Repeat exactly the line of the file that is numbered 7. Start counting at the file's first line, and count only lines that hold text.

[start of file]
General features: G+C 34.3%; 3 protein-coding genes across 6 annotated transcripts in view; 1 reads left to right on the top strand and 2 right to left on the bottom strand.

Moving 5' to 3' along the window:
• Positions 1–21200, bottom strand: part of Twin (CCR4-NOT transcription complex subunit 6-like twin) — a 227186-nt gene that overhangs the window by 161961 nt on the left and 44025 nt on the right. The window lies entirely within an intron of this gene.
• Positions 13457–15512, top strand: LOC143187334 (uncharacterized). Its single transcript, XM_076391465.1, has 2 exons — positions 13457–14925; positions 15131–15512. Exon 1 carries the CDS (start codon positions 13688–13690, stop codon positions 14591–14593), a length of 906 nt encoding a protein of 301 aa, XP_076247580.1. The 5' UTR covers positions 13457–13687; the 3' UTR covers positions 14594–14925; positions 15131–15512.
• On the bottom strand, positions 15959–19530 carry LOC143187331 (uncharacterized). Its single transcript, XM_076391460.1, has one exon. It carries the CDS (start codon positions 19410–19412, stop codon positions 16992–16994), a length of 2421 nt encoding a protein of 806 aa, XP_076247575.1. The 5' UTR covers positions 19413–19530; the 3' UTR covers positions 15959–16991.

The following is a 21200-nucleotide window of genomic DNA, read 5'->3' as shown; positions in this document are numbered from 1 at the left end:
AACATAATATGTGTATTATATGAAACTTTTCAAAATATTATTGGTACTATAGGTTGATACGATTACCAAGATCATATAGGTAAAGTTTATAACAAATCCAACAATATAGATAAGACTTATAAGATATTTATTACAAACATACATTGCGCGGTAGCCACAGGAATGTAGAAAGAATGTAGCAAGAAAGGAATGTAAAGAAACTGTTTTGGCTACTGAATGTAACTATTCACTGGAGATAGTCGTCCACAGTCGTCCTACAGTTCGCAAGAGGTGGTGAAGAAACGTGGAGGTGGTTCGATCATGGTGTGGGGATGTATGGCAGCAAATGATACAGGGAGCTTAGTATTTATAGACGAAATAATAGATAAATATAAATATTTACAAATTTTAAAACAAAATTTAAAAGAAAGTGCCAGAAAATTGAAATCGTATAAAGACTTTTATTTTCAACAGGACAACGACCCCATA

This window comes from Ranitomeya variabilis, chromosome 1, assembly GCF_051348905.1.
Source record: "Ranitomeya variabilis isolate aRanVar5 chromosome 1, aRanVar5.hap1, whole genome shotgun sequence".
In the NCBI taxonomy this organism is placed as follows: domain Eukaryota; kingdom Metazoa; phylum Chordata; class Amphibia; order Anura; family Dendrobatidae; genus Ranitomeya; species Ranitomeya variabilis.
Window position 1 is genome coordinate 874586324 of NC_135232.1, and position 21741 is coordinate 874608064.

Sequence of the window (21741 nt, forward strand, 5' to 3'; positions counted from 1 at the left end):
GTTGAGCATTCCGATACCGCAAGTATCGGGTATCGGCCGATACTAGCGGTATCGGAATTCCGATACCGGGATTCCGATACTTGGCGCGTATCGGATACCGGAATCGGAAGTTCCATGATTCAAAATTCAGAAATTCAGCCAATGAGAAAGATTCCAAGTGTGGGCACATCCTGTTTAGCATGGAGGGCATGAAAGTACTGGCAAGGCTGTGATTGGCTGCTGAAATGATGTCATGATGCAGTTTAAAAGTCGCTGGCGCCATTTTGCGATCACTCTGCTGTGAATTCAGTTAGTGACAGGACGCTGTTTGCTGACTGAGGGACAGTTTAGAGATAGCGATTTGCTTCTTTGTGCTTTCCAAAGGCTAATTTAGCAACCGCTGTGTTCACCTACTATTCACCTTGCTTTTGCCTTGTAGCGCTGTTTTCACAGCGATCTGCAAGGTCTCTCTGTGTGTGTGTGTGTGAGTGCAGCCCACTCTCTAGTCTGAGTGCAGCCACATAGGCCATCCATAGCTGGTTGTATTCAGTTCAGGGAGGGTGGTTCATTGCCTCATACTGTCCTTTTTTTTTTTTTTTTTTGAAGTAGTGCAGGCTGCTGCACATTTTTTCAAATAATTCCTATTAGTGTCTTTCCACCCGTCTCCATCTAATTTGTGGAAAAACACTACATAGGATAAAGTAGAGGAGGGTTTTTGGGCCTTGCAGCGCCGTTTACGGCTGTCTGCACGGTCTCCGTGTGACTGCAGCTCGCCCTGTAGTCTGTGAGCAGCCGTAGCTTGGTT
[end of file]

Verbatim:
AACATAATATGTGTATTATATGAAACTTTTCAAAATATTATTGGTACTATAGGTTGATACGATTACCAAGATCATATAGGTAAAGTTTATAACAAATCCAACAATATAGATAAGACTTATAAGATATTTATTACAAACATACATTGCGCGGTAGCCACAGGAATGTAGAAAGAATGTAGCAAGAAAGGAATGTAAAGAAACTGTTTTGGCTACTGAATGTAACTATTCACTGGAGATAGTCGTCCACAGTCGTCCTACAGTTCGCAAGAGGTGGTGAAGAAACGTGGAGGTGGTTCGATCATGGTGTGGGGATGTATGGCAGCAAATGATACAGGGAGCTTAGTATTTATAGACGAAATAATAGATAAATATAAATATTTACAAATTTTAAAACAAAATTTAAAAGAAAGTGCCAGAAAATTGAAATCGTATAAAGACTTTTATTTTCAACAGGACAACGACCCCATA